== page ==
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14 December 2005

Saudi donates $20m to Harvard ;Money will fund Islamic studies

A Saudi Arabian prince who is one of the world's richest people is giving $20 million to Harvard to establish a university-wide program in Islamic studies, Harvard officials said yesterday

Prince Alwaleed Bin Talal, whose net worth was estimated by Forbes magazine this year as $23.7 billion, is also donating $20 million to Georgetown University in Washington, D.C., to promote Muslim-Christian dialogue and understanding.

The Harvard gift, which officials said was one of the 25 largest in the university's history, will pay for four new senior professors, one of whom will hold an endowed chair named for Prince Alwaleed. It will also provide start-up funding for a project to preserve and digitize significant Islamic documents that are in Harvard's possession and make them available on the Internet.

''We are very grateful to Prince Alwaleed for his generous gift to Harvard," university president Lawrence H. Summers said in a statement announcing the gift. ''This program will enable us to recruit additional faculty of the highest caliber, adding to our strong team of professors who are focusing on this important area of scholarship."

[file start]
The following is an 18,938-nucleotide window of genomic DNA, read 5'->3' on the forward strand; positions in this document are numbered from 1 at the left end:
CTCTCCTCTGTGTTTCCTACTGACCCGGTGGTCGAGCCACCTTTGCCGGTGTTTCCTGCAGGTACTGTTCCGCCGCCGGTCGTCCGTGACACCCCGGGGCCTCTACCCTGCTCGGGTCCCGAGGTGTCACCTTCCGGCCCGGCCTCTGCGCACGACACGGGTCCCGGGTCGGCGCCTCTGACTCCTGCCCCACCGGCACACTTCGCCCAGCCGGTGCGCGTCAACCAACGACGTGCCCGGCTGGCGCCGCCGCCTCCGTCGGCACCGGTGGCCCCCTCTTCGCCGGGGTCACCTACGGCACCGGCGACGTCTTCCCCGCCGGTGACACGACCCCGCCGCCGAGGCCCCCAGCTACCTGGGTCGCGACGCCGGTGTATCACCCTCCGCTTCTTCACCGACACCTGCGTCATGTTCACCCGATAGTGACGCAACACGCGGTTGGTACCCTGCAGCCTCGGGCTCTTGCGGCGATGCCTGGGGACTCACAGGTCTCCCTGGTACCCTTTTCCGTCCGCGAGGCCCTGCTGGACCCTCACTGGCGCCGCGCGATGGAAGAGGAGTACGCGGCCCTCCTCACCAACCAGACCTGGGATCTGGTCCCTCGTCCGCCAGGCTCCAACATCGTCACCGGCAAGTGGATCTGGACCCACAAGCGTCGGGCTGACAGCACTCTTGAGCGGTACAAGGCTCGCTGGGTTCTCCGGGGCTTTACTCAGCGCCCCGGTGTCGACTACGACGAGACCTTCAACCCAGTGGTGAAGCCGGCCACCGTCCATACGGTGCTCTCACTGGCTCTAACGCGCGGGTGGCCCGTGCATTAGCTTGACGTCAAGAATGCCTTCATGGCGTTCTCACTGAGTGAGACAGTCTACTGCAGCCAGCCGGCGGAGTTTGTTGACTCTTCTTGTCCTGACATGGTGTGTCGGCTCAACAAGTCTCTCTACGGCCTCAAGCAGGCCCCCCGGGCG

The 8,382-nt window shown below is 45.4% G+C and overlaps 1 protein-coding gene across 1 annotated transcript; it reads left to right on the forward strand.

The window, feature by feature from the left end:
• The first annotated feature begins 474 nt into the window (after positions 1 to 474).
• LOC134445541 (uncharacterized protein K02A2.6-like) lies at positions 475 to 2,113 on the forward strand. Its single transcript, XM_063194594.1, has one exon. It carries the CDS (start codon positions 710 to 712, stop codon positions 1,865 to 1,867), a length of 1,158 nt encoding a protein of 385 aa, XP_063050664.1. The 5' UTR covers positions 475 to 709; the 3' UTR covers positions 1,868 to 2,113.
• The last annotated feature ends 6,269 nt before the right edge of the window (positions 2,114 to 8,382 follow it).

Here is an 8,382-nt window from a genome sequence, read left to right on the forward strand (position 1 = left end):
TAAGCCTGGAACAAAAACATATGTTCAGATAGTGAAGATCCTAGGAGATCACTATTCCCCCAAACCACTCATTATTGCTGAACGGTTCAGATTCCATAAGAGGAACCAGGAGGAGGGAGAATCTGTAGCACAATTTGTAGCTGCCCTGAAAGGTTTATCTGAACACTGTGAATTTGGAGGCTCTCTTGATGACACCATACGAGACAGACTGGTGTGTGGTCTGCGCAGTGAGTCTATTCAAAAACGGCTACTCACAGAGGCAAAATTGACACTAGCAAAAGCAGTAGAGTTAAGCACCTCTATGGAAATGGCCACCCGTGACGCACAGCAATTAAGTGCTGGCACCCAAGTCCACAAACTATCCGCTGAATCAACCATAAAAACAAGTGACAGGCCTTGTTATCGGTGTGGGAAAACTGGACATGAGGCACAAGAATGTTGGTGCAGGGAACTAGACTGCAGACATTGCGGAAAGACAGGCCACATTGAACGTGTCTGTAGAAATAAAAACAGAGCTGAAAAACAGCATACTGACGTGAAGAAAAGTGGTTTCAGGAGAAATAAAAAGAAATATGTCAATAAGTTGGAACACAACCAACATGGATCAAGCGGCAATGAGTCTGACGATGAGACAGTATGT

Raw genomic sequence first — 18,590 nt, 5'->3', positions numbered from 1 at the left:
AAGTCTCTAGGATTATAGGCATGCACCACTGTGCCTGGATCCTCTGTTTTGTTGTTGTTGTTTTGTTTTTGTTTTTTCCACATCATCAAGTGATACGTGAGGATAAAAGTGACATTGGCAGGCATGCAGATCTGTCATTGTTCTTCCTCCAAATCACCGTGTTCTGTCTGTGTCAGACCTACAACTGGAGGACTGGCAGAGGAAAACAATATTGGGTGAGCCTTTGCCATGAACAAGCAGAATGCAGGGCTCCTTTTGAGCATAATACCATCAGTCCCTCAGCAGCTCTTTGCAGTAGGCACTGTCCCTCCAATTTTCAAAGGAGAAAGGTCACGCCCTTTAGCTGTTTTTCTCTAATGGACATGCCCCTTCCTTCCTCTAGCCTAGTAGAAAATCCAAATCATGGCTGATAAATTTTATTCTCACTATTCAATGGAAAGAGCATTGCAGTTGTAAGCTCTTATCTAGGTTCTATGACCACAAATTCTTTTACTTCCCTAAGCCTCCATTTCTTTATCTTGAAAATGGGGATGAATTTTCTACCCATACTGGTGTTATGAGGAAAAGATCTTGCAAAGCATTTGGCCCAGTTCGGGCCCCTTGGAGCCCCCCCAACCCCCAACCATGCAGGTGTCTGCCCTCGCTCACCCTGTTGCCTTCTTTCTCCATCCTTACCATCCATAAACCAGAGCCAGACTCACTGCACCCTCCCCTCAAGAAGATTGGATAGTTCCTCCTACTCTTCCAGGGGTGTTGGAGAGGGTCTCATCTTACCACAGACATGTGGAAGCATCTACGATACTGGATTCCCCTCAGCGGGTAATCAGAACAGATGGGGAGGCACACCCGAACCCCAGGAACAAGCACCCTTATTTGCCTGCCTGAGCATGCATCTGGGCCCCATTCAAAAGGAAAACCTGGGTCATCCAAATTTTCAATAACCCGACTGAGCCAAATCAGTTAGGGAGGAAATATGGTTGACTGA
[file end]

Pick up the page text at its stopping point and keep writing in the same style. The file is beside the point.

In the statement, Alwaleed said ''I am pleased to support Islamic studies at Harvard, and I hope that this program will enable generations of students and scholars to gain a thorough understanding of Islam and its role both in the past and in today's world. Bridging the understanding between East and West is important for peace and tolerance."

The gift to Georgetown will be used to expand its existing Center for Muslim-Christian Understanding. In addition to his donations to American universities for Islamic studies, Alwaleed is backing the development of American studies centers at universities in Cairo and Beirut.

Alwaleed, who is in his late 40s, is a professional investor who has made billions buying into blue-chip companies while they were in trouble and their stock prices were depressed. A $590 million purchase of Citicorp stock in 1991, now valued at around $10 billion, is the cornerstone of his fortune.

After the Sept. 11, 2001, terrorist attacks on New York and Washington, in which 15 of the 19 attackers were Saudis, Alwaleed tried to donate $10 million to the Twin Towers Fund for victims. Former New York City mayor Rudolph W. Giuliani rejected the gift because of an accompanying press release in which Alwaleed urged the United States to reexamine its Middle East policies ''and adopt a more balanced stance toward the Palestinian cause."

Gifts to Harvard from wealthy Arabs also have been controversial in the post-9/11 environment.

Donations during the 1990s to the schools of law and design from relatives of Osama bin Laden were criticized after 9/11. But the money had no known ties to bin Laden or terrorism, and Harvard kept the gifts. Last year, Harvard Divinity School returned a $2.5 million gift from the president of the United Arab Emirates because of the president's ties to an Arab League think tank with alleged anti-American and anti-Jewish leanings.Continued...

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